I am a big Richard Dawkins fan. A BIG fan. Like Douglas Adams, it was Dawkins that first converted me to atheism - and I have never looked back. I remember the first time I read The God Delusion when I was about 12 and the sudden revelation of realising just how much sense this man was making, and that I could no longer justify my half-hearted romantic belief in a higher power. Most people I know at Oxford consider Dawkins a bit of a sell-out, but I guess that’s what you get for being outspoken on religion in such a conservative academic community. I love his scientific writing as much as his militant atheism, and I would count The Selfish Gene as among my favourite books ever - which is pretty crazy for someone as scientifically illiterate as me. But that’s just why Dawkins is so great; he takes extremely complicated ideas and makes them totally accessible to a wider audience, be it the complexities of genetics or the philosophy of his own anti-theism.
Last week Dawkins debated with Rowan Williams, Archbishop of Canterbury, in a very high profile affair at the Sheldonian Theatre in Oxford. Although the event was sold out months in advance I was certainly not going to miss out on this one, so me and a couple of friends went along to one of the lecture halls where the live-stream was being screened. The debate lasted an hour and a half and Dawkins was excellent. Although the consensus in the press seemed to be that Williams more or less won on the point-scoring front I could not disagree more - the main “victory” according to the papers seems to have been to get Dawkins to admit he is an agnostic. Not only is this ridiculous but it’s based on nothing that Dawkins hasn’t said before; the very fact that he is “6.9/7” on the certainty scale of whether a higher power exists or not is what separates him from the religious. What defines his beliefs is that they rest on evidence and since at the moment it cannot be conclusively proven that there is no God, he refuses to pretend to be certain.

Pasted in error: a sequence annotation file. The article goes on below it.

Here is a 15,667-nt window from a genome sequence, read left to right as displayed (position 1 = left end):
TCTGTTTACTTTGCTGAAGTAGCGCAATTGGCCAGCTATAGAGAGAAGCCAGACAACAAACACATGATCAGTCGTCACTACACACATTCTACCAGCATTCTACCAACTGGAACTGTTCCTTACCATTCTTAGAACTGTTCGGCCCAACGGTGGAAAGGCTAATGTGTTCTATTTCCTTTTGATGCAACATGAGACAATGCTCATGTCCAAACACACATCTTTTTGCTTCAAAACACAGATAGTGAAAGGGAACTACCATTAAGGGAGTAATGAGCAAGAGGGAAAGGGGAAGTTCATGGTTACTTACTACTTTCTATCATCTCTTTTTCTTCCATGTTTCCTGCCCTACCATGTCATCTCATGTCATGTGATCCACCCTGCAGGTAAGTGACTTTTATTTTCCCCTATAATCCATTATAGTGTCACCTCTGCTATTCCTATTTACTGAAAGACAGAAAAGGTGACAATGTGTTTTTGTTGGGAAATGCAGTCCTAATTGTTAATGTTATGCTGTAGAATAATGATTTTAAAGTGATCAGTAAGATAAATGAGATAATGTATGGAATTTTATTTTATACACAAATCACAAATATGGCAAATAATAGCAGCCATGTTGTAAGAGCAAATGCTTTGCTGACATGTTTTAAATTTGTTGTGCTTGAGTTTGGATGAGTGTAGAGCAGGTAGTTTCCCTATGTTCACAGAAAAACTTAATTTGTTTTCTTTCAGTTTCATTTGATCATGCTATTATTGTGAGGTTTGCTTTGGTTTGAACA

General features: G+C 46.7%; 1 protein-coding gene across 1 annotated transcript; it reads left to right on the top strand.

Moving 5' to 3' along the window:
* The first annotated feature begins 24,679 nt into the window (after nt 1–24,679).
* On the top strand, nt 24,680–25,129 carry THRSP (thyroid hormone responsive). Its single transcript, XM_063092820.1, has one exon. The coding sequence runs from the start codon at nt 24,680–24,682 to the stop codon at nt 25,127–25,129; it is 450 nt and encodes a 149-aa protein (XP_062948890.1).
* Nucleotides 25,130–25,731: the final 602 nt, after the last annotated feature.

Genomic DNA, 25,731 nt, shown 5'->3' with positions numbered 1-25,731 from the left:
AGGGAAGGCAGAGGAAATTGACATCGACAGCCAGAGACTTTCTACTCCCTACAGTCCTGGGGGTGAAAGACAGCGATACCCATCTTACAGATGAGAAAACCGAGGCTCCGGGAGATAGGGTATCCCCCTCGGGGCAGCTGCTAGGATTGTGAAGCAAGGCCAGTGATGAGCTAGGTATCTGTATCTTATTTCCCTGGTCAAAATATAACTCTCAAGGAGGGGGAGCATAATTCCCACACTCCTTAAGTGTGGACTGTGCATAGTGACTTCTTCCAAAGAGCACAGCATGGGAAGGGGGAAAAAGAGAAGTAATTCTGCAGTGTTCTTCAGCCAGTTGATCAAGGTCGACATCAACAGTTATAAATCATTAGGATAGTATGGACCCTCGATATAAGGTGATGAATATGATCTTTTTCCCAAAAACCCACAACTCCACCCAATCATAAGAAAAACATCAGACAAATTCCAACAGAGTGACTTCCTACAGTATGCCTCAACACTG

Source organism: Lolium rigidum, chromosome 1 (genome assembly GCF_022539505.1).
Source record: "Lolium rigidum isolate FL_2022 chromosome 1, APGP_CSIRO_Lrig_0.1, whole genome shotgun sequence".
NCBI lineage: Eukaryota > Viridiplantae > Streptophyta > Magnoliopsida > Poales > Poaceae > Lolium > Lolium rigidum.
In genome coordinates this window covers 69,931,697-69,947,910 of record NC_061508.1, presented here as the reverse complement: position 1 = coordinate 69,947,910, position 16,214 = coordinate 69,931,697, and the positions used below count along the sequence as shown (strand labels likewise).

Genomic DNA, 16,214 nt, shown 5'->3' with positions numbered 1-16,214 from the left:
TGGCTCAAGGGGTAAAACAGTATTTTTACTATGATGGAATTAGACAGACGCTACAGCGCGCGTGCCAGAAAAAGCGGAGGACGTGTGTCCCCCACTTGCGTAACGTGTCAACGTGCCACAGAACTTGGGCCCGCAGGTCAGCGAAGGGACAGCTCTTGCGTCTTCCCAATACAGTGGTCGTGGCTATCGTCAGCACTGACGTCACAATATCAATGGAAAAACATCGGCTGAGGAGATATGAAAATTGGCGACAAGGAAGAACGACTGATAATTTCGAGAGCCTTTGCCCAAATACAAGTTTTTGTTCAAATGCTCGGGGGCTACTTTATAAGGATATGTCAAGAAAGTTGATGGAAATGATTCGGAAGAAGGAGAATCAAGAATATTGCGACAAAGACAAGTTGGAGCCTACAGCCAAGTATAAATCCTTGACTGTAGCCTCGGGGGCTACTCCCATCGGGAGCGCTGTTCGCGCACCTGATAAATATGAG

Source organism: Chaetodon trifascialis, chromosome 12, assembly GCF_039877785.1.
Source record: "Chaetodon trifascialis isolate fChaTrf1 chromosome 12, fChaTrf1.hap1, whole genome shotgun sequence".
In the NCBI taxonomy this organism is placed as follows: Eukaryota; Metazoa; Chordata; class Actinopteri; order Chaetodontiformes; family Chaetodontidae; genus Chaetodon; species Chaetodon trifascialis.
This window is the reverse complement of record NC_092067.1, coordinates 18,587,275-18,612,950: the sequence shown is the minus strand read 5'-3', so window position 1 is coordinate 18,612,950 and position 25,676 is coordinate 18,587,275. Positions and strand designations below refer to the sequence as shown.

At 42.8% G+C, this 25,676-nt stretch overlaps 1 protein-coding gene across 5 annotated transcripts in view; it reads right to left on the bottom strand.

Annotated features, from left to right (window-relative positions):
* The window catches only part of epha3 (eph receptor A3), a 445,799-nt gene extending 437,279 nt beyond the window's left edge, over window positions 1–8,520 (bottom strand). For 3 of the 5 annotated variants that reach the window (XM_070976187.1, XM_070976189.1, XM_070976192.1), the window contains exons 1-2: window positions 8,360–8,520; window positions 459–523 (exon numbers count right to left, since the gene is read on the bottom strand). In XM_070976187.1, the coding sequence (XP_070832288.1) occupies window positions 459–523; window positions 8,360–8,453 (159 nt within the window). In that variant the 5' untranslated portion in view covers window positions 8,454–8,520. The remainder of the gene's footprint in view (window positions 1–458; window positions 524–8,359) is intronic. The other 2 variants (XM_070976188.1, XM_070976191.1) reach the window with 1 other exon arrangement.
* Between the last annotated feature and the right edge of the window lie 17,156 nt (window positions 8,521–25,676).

On top of this, I have always been very underwhelmed by Williams. Although his writing is exceptionally persuasive, I have seen him speak in public twice before and have never been particularly impressed. Perhaps I am totally incapable of appreciating his opinions as I have absolutely zero respect for them - to me his beliefs are so absurd that no matter how well he phrases himself or how eloquently he argues I just cannot take him seriously. Worrying stuff.
Dawkins is an Emiritus fellow of my college at Oxford, and I bumped into him wheeling his bike into the main quad the other day. Luckily it took me a few seconds to realise who that helmeted man all in beige was, or he would probably have had a fainting fan girl on his hands.
In a hundred years time, with the God Delusion long forgotten, a fifteen-year old wannabe biologist will pick up his Kindle and download for free the now out of copyright Selfish Gene, and his eyes will be opened to evolution and his mind will begin to think in Darwinian terms. He will imagine a lone replicator climbing down the generations, proliferating for a time before nearly dying out, as the environment of selection changes. He will marvel at the logic of it - how complexity emerged from simplicity via this evolutionary calculus. As he logs onto tumblr, his head will reel with the differential survival of self-replicating pieces of information, and he will watch as his Dawkins quotes go viral, reblog after reblog, surviving, thriving in the memepool.